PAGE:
What do we want to know?
In this paper, we report on a systematic review of evaluations of education voucher programmes in developing countries. Education vouchers, a demand-side financing intervention involving the public subsidy of private schooling based on the number of eligible voucher students per school, generally aim to expand parental school choice, which is often promoted to increase competition in the school system. Opponents of vouchers argue that private schools do not necessarily provide a higher-quality education; affluent families with more social capital and access to voucher programme information are more likely to find the best schools; and it is very difficult to set up effective systems of accountability to guard against ‘cream skimming’ and sorting.
What did we find?
We identified two studies that met our inclusion criteria – one examining the Colombia PACES programme and the other evaluating the Quetta, Pakistan Urban Fellowship programme. We also identified four quantitative studies on the Chile voucher system that did not meet our criteria for inclusion in effect size estimates but were examined to shed light on possible theory, implementation and context issues. Given the very small number of studies that met our inclusion criteria, we provide the results in a narrative fashion, rather than through meta-analysis. Both the Colombia and Pakistan programmes increased private school enrolment amongst the countries’ poorest income groups, thus probably improving equity. The Pakistan programme resulted in girls being educated for less than it would have cost for the government to create public school spaces, while the Colombia programme cost rather more, but will most likely prove cost-effective in terms of long-term economic gains.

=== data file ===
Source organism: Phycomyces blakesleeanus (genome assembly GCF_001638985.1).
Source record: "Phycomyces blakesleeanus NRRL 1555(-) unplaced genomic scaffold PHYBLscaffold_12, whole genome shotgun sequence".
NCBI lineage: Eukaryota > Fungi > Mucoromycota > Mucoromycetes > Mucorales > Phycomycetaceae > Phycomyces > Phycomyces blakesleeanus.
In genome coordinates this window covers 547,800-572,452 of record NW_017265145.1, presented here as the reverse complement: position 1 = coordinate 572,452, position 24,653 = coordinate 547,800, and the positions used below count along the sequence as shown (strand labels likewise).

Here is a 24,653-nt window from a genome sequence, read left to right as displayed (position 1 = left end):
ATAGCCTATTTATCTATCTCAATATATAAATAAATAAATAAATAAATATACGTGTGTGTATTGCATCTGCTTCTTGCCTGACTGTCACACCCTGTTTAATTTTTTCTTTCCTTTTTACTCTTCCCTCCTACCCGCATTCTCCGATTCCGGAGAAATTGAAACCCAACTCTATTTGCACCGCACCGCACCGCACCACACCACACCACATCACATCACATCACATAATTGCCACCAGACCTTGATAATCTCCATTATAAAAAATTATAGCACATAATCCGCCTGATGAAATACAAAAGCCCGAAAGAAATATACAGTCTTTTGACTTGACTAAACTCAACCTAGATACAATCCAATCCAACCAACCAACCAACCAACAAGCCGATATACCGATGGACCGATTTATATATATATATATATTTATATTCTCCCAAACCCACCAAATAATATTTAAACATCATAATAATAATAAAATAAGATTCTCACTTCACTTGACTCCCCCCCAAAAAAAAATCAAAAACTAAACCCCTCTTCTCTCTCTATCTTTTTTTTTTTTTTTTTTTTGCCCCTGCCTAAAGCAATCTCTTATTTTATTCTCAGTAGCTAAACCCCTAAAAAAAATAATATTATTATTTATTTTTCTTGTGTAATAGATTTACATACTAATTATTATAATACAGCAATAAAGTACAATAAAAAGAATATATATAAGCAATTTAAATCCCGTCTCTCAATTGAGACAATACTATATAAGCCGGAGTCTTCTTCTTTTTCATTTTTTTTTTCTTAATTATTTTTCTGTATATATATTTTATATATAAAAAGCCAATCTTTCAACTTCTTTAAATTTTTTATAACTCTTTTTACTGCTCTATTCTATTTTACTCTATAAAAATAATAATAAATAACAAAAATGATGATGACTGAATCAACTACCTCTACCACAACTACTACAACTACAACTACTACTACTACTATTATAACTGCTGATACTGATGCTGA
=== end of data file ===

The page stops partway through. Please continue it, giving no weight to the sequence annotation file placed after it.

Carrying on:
What are the implications?
Clearly, more rigorous research in developing country contexts is necessary to determine whether the gains from these two programmes can be replicated and enhanced and to elucidate the many issues surrounding vouchers. Pilot programmes employing random assignment or lotteries should be accompanied by rigorous impact evaluation. This approach would enable governments to design innovative initiatives and target resources most efficiently and equitably.
How did we get these results?
Through extensive searching, including electronic keyword searches of bibliographic databases, handsearches of relevant journals, examinations of online holdings of international development organisations and research firms, citation chasing, examining grey literature, and contacting experts in the field.
The EPPI Centre reference number for this report is 2102.
This report should be cited as:
Morgan C, Petrosino A, Fronius T (2013) A systematic review of the evidence of the impact of school voucher programmes in developing countries. London: EPPI Centre, Social Science Research Unit, Institute of Education, University of London.